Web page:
Violation of Data Protection Law as a Violation of Competition Rules – The Facebook Decision and New Trends in Case Law
The question as to whether breaches of data protection law can also constitute breaches of other legal provisions, in particular of provisions regulating the market such as competition (in the sense of antitrust) law or unfair competition law, has once again become relevant in recent days.
In a similar vein, the Higher Regional Court of Hamburg (Decision of 25.10.2018, 3 U 66/17) stated in a decision concerning an infringement of the Unfair Competition Act (Gesetz gegen unlauteren Wettbewerb, UWG) that certain provisions of the General Data Protection Regulation (GDPR) also regulate market conduct. A violation of these provisions can thus trigger claims for damages and injunctive relief, among other things.
These decisions and their possible consequences for other companies are illustrated below.
The Facebook decision
The BKartA imposed far-reaching provisions on Facebook’s processing of user data:
It should be noted, however, that the decision of the BKartA is not yet legally binding. Facebook is appealing against the decision to the Higher Regional Court of Düsseldorf.
The BKartA based its decision on an alleged abuse of a dominant position by Facebook, which is prohibited under Sec. 19 para. 1 of the German Act Against Restraints of Competition (GWB).
The allegedly abusive behaviour is the collection of enormous amounts of user data outside the Facebook platform and the combination of this data with the Facebook user account. The data was collected on Facebook’s own websites and apps such as WhatsApp and Instagram as well as on third-party websites on the internet and on the smartphone. This was possible due to so-called „Facebook Business Tools“ such as the „like button“ or the „Facebook login“. Through this combination of data sources, Facebook was able to create a unique overall data set for each individual user.
According to the BKartA, this behaviour is exploitative towards the users. The exploitative abuse is indicated by an infringement of the GDPR. Facebook allegedly does not have an effective legal justification under the GDPR for this behaviour. In particular, there is no effective consent of the users, since Facebook makes the provision of its service Facebook.com dependent on the granting of such consent. In addition, Facebook’s behaviour also impedes competitors, because Facebook gains a significant competitive advantage by collecting and combining user data from different sources.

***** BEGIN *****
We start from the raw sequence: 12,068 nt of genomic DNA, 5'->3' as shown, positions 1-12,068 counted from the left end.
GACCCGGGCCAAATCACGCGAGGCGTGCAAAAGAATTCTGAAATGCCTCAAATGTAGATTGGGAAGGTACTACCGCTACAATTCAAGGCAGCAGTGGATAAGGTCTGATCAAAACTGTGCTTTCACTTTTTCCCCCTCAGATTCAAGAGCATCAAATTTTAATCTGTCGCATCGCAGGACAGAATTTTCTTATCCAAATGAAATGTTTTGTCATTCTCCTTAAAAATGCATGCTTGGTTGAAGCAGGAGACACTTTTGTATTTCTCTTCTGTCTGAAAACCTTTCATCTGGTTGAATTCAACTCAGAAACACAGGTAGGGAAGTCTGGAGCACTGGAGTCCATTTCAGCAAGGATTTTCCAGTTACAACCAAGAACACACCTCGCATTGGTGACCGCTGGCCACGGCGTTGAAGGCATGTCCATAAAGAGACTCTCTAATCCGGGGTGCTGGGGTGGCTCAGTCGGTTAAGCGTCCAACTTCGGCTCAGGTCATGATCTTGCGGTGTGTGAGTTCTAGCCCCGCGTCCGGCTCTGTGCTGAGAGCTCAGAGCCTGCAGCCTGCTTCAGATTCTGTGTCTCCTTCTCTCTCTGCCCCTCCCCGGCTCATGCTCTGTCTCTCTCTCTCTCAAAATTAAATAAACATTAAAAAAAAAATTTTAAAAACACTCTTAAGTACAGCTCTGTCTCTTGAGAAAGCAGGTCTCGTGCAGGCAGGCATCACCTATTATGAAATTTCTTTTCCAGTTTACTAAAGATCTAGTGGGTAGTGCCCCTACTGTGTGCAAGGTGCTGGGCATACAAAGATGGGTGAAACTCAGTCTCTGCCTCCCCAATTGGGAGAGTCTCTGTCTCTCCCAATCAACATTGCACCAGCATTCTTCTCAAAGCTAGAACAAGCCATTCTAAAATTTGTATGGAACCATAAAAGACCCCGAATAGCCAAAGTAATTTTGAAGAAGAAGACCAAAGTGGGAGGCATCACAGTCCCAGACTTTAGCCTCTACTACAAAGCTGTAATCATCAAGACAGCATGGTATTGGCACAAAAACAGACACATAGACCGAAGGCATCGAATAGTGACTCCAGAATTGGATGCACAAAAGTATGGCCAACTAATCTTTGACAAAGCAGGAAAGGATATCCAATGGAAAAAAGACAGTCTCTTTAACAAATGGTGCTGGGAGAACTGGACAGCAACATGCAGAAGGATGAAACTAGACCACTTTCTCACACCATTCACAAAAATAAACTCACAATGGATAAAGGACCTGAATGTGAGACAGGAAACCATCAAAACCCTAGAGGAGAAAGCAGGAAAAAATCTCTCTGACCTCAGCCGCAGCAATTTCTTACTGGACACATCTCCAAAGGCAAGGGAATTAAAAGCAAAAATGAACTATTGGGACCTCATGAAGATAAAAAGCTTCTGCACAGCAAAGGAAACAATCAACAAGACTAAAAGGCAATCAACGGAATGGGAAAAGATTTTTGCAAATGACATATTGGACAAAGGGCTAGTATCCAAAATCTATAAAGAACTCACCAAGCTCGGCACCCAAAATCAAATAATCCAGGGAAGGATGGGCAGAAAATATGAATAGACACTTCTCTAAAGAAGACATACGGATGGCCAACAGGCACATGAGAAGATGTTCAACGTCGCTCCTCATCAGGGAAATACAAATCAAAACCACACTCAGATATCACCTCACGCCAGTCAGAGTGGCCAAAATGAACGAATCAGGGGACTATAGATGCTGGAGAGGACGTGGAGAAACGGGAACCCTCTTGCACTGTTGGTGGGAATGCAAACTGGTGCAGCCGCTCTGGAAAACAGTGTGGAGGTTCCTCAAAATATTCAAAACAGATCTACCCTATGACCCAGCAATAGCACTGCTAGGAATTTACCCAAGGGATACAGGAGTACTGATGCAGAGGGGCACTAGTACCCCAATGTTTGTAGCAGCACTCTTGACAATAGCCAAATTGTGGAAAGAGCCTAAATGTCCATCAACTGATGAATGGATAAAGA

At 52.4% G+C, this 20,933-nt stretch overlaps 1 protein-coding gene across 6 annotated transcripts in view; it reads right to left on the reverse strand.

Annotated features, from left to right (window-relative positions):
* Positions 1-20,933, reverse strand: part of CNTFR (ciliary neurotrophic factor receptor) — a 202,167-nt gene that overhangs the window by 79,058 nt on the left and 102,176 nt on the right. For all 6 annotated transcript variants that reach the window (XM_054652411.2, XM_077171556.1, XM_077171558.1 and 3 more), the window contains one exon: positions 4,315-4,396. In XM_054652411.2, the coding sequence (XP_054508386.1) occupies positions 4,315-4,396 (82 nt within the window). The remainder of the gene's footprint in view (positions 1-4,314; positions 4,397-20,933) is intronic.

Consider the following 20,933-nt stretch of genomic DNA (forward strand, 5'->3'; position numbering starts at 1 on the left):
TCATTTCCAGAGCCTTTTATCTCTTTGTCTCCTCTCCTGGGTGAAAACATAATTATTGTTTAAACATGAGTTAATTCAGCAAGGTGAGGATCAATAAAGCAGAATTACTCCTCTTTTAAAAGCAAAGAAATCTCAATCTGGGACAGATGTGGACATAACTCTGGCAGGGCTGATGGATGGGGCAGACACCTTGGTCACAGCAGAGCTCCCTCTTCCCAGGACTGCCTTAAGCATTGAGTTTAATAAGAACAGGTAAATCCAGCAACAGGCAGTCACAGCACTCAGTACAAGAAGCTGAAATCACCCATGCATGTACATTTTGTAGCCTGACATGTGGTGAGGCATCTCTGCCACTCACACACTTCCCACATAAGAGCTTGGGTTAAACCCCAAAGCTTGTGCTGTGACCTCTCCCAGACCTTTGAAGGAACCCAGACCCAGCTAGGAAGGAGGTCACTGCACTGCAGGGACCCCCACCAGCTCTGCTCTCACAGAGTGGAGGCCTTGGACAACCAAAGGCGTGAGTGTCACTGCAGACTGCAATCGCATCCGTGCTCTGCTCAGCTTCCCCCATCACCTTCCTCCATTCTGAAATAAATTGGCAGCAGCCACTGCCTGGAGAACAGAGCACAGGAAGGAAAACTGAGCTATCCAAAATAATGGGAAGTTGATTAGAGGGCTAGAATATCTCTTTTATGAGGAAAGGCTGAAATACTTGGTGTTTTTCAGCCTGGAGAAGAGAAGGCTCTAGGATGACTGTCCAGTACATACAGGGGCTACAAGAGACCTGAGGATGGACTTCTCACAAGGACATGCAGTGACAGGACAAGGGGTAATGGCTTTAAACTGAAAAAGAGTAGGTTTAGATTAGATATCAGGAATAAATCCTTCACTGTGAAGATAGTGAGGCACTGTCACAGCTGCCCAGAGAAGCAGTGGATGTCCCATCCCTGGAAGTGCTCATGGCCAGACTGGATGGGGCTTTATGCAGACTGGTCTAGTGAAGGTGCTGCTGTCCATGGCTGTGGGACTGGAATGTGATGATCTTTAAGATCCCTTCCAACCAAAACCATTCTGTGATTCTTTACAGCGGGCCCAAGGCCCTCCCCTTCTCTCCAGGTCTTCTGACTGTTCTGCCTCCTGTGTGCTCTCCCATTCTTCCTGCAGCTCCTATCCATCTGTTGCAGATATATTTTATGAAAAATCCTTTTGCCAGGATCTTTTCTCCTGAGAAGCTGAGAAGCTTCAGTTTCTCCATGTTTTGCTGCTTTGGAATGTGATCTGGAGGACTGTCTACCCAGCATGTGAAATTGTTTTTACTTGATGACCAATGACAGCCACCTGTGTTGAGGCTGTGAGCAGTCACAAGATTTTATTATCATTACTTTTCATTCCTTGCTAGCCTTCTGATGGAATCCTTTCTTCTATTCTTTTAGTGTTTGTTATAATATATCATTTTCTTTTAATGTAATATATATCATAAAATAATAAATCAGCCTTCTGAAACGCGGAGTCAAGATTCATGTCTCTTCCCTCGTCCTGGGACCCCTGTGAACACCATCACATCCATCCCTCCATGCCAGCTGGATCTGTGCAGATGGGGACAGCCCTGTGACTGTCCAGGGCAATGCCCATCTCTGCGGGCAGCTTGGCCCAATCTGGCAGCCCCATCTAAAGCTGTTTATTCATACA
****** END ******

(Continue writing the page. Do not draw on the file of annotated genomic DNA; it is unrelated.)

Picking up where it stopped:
The Judgment of the Higher Regional Court of Hamburg (OLG)
The OLG’s decision essentially contains the following key messages:
- An infringement of data protection law can also constitute an infringement of unfair competition law.
- Neither Directive 95/46/EC (Data Protection Directive) nor the GDPR contain a final system of sanctions which would restrict the right of competitors to bring actions pursuant to the Unfair Competition Act (UWG).
- Certain data protection standards have a so-called “market conduct regulating” character and can thus trigger a breach of unfair competition law pursuant to Sec. 3a UWG.
However, the OLG also emphasises that not every data protection norm has such a market regulating character; rather, it has to be assessed for every norm if it indeed deals with a regulation of market conduct.
Consequences for companies
Compliance with data protection regulations is becoming increasingly important, now also in terms of competition law and unfair competition law. Companies are advised to set up a functioning structure that prevents data protection violations.
This is all the more true now that a further Higher Regional Court is of the opinion that data protection standards can have the character of regulating market conduct. This decision gives competitors of companies the option of suing under the UWG for violations of data protection laws. Of course, this is a motivation for competitors to closely monitor possible breaches of data protection.
Additionally, the BKartA’s involvement in monitoring compliance with data protection regulations is likely to send an important signal to the business world, as the BKartA has far-reaching sanction options for infringements of competition law. Possible fines of up to 10 percent of the company’s annual turnover by far exceed those sanctions which can be imposed by data protection authorities. Yet it has to be taken into account that only companies with a dominant or strong market position are addressees of the competition law rules on abusive conduct.
However, it still remains to be seen whether the Higher Regional Court of Düsseldorf will eventually agree with the BKartA’s approach that an infringement of the GDPR can also constitute an abuse of a dominant market position.
Wissenschaftliche Mitarbeiterin, Düsseldorf